Writers wildfire relief fundraiser

Poster for Writers Wildfire Relief fundraiser. At the top is a background of wildfire smoke, with a QR code that can be used to donate. Underneath is a description that says: "Community Fundraiser. Saturday, September 16, 2023, 4-5PM. UBC Robson Square, HSBC Hall. Renee Sarojini Saklikar, Claudia Cornwall, Frances Peck.

Literary groups around British Columbia have joined forces to raise awareness and money to support those affected by this year’s devastating wildfires.

On Sep 16, 4–5pm, as part of Word Vancouver at UBC Robson Square, I will join authors Claudia Cornwall and Renée Sarojini Saklikar at HSBC Hall to read from our works on BC fires and share personal reflections.

All are welcome; no RSVP required. Meanwhile, you can donate to this worthy cause until Nov 1: https://www.gofundme.com/f/writers-wildfire-relief.

Why I wrote this book (remarks delivered Sep 16)

I grew up in Cape Breton, NS, a foggy, soggy place not known for wildfires. What I know of fire I learned mainly from writing about it. During the late 90s and throughout the aughts, I wrote freelance pieces for the Canadian Forest Service, part of the federal government. Wildfire was an occasional theme.

In 2004, when I was living in Ottawa, another place not overly prone to wildfire, I got an assignment to write a piece about the devastating Okanagan Mountain Park wildfire the summer before, in August 2003. It’s sometimes referred to as the 2003 Kelowna fire because it led to mass evacuations in and around Kelowna and to destruction of property there on a scale that, at that time, had not been seen before.

For the story, I interviewed a range of people. Fire experts, who warned that this was just the beginning, that we’d need way more wildfire-fighting resources in the future. Emergency managers, who spoke of how difficult it was to coordinate all the teams and equipment involved in an effort that large. Residents whose dream homes were now basically piles of charred timber. And firefighters, the ones who actually faced the flames, with their bodies. Who felt, so many of them, that they hadn’t done enough. Who dwelt on all they had failed to save instead of all they had saved.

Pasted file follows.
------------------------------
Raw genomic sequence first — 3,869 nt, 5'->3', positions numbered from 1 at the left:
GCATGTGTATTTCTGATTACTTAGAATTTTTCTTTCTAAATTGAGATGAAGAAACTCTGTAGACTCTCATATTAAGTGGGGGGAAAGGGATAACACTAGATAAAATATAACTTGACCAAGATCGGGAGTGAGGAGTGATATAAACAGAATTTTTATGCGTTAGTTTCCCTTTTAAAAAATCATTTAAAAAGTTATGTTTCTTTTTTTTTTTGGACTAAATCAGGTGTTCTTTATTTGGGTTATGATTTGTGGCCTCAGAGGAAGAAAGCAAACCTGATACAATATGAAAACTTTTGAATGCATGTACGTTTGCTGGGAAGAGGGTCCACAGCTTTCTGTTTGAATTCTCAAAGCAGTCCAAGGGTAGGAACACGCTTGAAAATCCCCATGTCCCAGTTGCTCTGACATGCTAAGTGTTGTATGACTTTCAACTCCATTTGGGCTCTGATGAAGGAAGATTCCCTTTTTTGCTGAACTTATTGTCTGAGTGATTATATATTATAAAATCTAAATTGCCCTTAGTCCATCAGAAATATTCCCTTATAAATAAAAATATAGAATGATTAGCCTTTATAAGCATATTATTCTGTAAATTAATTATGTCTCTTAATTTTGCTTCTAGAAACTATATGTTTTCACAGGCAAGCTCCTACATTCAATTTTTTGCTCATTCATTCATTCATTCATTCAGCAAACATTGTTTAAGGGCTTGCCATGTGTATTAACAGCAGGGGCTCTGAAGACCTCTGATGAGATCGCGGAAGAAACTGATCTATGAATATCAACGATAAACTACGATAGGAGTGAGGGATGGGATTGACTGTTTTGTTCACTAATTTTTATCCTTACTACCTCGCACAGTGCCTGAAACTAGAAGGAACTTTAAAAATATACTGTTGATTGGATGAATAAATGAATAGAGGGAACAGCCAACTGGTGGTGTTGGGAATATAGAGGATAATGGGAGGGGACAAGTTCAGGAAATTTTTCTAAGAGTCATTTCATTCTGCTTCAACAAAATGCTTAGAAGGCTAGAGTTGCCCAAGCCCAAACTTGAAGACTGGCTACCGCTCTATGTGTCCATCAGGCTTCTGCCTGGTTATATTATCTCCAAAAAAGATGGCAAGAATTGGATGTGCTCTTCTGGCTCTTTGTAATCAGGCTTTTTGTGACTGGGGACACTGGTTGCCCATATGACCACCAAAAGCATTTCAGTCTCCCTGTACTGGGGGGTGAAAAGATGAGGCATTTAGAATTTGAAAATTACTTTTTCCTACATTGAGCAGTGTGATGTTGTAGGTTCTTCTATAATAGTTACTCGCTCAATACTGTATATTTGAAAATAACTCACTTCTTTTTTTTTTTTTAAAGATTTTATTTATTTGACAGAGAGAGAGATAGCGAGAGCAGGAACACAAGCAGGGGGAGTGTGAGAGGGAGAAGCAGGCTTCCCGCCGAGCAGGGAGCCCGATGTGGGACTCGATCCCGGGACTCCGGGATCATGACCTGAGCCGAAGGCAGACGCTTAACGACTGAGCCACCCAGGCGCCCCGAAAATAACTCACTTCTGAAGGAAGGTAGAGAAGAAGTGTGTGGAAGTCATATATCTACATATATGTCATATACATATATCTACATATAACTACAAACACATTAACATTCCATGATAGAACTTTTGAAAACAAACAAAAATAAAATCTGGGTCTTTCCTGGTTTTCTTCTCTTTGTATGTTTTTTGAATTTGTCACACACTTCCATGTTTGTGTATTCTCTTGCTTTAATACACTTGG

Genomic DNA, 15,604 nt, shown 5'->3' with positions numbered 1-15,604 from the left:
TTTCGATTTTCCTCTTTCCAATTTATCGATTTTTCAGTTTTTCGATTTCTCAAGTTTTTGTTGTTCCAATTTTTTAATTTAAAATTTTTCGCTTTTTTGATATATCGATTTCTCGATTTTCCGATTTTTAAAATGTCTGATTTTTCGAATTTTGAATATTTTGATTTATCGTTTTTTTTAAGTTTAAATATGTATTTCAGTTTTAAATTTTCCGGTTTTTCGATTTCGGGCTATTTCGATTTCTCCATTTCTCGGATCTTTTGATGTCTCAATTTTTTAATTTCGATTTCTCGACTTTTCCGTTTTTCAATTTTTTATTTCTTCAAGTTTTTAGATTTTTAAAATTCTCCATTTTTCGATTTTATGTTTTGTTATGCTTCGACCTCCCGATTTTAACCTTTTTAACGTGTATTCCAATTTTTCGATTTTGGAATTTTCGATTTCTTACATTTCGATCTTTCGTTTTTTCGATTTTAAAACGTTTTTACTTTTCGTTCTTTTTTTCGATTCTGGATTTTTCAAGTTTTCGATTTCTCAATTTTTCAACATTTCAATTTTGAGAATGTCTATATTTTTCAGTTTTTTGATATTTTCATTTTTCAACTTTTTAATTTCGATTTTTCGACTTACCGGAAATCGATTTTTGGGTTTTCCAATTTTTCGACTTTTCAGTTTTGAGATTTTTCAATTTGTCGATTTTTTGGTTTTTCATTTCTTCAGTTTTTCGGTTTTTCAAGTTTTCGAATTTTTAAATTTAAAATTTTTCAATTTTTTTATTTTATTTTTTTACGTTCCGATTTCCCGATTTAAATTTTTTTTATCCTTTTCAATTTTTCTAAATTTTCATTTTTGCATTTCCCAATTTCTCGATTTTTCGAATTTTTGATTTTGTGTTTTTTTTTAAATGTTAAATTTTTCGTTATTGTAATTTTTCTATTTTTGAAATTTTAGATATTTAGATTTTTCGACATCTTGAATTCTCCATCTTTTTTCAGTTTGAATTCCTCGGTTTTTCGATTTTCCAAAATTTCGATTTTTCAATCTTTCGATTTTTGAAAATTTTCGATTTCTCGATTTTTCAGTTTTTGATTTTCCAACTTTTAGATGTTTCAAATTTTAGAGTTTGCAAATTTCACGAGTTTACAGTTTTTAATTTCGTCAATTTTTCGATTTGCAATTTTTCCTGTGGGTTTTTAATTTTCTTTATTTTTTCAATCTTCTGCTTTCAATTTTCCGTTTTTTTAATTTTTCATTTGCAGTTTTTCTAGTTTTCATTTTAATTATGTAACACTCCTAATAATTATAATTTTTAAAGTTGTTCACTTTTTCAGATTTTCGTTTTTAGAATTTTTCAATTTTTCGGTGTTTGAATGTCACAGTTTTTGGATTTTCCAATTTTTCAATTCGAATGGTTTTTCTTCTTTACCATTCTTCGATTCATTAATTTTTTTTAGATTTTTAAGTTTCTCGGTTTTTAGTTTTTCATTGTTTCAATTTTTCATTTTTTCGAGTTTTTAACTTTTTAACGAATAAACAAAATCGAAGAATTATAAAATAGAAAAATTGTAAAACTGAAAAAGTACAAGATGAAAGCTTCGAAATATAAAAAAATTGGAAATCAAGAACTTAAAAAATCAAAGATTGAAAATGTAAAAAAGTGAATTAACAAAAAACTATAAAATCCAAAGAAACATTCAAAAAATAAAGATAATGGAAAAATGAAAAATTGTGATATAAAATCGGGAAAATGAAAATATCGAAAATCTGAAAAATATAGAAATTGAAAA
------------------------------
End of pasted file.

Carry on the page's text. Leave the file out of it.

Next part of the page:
That story, for reasons that are probably obvious, affected me in a way that writing about sustainable forest management or the mountain pine beetle never did.

When, about a decade later, I decided to try writing a novel, wildfire was on my mind. That and crash investigation. The man who was by that time my husband investigated aircraft crashes for a living.

Those were some of the percolating ideas that led to Uncontrolled Flight. The novel is set in 2013. It begins with a plane crash. Rafe Mackie, an experienced pilot, goes down while fighting fires in the Interior. Will, his partner, closest friend, and bird dog pilot—that’s the pilot who pre-flies the circuit to demonstrate where the tanker pilot is supposed to fly and do the drop—Will is in the air when Rafe crashes. He sees it happen.

I’m going to read from a chapter in which Will, to satisfy the counsellor he’s forced to see, looks back a decade and tells the story of the 2003 Kelowna fire. It was one of the first big fires he and Rafe fought together. For context, Rafe has just done a solo maneuver over a goat farm, saving the property and the animals. It’s a rogue maneuver that he had no authorization for. He just decided, in a typical feat of daring, to do it. Will refused to go. Now, when we meet Will later that night, he’s feeling disloyal and ashamed.

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